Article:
Notes & Quotes: The Death of Ivan Ilych by Leo Tolstoy

Leo Tolstoy is a gargantuan literary figure.

He’s one of the most prominent writer’s of modern times.

After years of hearing about his greatness, I have finally experienced his writing, not with the epics War and Peace or Anna Karenina, but with the short story, The Death of Ivan Ilyich.

The Death of Ivan Ilyich is a simple tale about the life and death of a simple man.

The story is less than 70 pages.

But within these pages Tolstoy puts you into Ivan’s shoes, and you experience Ivan’s regret for an unfulfilling life and his agony over an early death.

Latterly during the loneliness in which he found himself as he lay facing the back of the sofa, a loneliness in the midst of a populous town and surrounded by numerous acquaintances and relations but that yet could not have been more complete anywhere—either at the bottom of the sea or under the earth— during that terrible loneliness Ivan Ilyich had lived only in memories of the past. Pictures of his past rose before him one after another. They always began with what was nearest in time and then went back to what was most remote—to his childhood—and rested there.

The story begins in the courthouse where Ivan worked in the latter years of his life. One of his former colleagues announces that Ivan has died.

You first meet Ivan not as a warm blooded human, but as a lifeless body laying in a funeral casket. Tolstoy introduces you to Ivan’s family through the eyes of Ivan’s friend and colleague, who reluctantly visits Ivan’s funeral in order to pay his respects.

From there, Tolstoy brings you to the beginning of Ivan’s life with the wonderful line that foreshadows the entire story:

Ivan Ilyich’s life had been most simple and most ordinary and therefore most terrible.

We quickly move through his childhood, his boyhood, and even his early years in the School of Law.

Even when he was at the School of Law he was just what he remained for the rest of this life: a capable, cheerful, good-natured, and sociable man, though strict in the fulfillment of what he considered to be his duty: and he considered his duty to be what was so considered by those in authority.

Neither as a boy nor as a man was he a toady, but from early youth was by nature attracted to people of high station as a fly is drawn to the light, assimilating their ways and views of life and establishing friendly relations with them.

All the enthusiasm of childhood and youth passed without leaving much trace on him; he succumbed to sensuality, to vanity, and laterally among the highest class to liberalism, but always within limits which his instinct unfailingly indicated to him as correct.

The story then slows down as Ivan meets the women whom he marries, not due to a deeply held value system or connection, but because it’s the convenient choice: She fell in love with him.

Ivan Ilyichh had at first no definite intention of marrying, but when the girl feel in love with him he said to himself: “Really, why shouldn’t I marry?

Praskovya Fedorovna came of a good family, was not bad looking, and had some little property. Ivan Ilyich might have aspired to a more brilliant match, but even this was good. He had his salary, and she, he hoped, would have an equal income. She was well connected, and as a sweet, pretty, and thoroughly correct young woman. To say that Ivan Ilyich married because he fell in love with Praskovya Fedorovna and found that she sympathized with his views of life would be as incorrect as to say that he married because his social circle approved of the match. He was swayed by both these considerations: the marriage gave him personal satisfaction, and at the same time it was considered the right thing by the most highly places of his associates.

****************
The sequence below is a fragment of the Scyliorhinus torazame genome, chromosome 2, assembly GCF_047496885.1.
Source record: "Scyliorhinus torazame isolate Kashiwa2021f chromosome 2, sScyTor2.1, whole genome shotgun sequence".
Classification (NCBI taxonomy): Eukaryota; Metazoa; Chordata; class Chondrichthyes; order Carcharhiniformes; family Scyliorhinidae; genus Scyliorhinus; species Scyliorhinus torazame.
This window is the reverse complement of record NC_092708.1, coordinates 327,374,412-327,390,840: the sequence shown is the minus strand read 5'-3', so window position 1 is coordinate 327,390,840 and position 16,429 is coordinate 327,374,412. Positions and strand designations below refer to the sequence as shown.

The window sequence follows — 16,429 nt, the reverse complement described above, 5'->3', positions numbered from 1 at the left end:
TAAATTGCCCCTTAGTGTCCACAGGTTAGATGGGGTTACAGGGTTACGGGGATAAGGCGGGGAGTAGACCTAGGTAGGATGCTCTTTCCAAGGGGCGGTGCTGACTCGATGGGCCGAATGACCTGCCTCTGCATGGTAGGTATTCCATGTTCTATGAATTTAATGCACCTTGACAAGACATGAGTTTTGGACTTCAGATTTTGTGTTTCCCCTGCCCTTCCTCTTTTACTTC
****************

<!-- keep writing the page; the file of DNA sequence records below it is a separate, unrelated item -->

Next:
So Ivan Illyich got married.

And that’s Ivan’s problem throughout his life.

The Life of Ivan Ilyich resonates with readers due to the universality of his decisions. He constantly chooses pleasure, comfort, and social approval over purpose, values, or meaning. Not because he’s scared, but because he never took the time to reflect and figure out his purpose or values. He defers to authority his whole life.

And so his life goes…

His life drifts by:

So they lived, and all went well, without change, and life flowed pleasantly.

He hides from his problems. He doesn’t ever make a choice for himself, instead following the well-worn path that society laid for him.

In reality it was just what is usually seen in the houses of people of moderate means who want to appear rich, and therefore succeed only in resembling others like themselves: there are damasks, dark wood, plants, rugs, and dull and polished bronzes—all the things people of certain class have in order to resemble other people of that class.

His house was so like the others that it would never have been noticed, but to him it all seemed to be quite exceptional.

Yes, Ivan had all the trappings of a socially approved life, but he never chose them for himself. He wasted his gifts by always following authority.

The second half of the story shows the degeneration of Ivan Ilyich body and mind. He hurts himself while fixing something in the house. That small bump causes the illness that would eventually kill him.

He sees the Doctor for his pain. He refuses to accept that he’s sick or dying for weeks. But slowly, as his vitality slips away, he begins to accept that there’s no way to cure this illness.

He will die.

There was no deceiving himself: something terrible, new, and more important than anything before in his life, was taking place within him of which he alone was aware. Those about him did not understand or would not understand it, but thought everything in the world was going on as usual. That tormented Ivan Ilyich more than anything. He saw that his household, especially his wife and daughter who were in a perfect whirl of visiting, did not understand anything of it and were annoyed that he was so depressed and so exacting, as if he were to blame for it.

That leads to some of the most powerful and painful prose I’ve ever read on dying, regret, nostalgia, and loss.

Ivan Ilyich goes through the full range of emotions and experiences as he’s dying.

Tolstoy brings you into Ivan’s mind in those final weeks as he refuses to accept that he lived life the “wrong way.

Ivan Ilyich saw that he was dying, and he was in continual despair.

In the depths of his heart he knew he was dying, but not only was he not accustomed to the thought, he simply did not and could not grasp it.